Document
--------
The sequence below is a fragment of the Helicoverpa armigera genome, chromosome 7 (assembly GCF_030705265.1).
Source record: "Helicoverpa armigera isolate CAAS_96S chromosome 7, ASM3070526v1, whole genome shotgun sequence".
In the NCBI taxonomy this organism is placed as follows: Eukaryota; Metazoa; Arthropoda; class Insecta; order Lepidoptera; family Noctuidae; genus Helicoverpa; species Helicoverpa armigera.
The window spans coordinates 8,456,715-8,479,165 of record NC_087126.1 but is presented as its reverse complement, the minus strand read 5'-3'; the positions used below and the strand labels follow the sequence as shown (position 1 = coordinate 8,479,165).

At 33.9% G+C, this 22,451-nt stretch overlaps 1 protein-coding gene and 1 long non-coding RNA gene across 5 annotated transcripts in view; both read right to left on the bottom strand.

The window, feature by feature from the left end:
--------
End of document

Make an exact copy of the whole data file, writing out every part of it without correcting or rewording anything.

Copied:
The sequence below is a fragment of the Helicoverpa armigera genome, chromosome 7 (assembly GCF_030705265.1).
Source record: "Helicoverpa armigera isolate CAAS_96S chromosome 7, ASM3070526v1, whole genome shotgun sequence".
In the NCBI taxonomy this organism is placed as follows: Eukaryota; Metazoa; Arthropoda; class Insecta; order Lepidoptera; family Noctuidae; genus Helicoverpa; species Helicoverpa armigera.
The window spans coordinates 8,456,715-8,479,165 of record NC_087126.1 but is presented as its reverse complement, the minus strand read 5'-3'; the positions used below and the strand labels follow the sequence as shown (position 1 = coordinate 8,479,165).

At 33.9% G+C, this 22,451-nt stretch overlaps 1 protein-coding gene and 1 long non-coding RNA gene across 5 annotated transcripts in view; both read right to left on the bottom strand.

The window, feature by feature from the left end: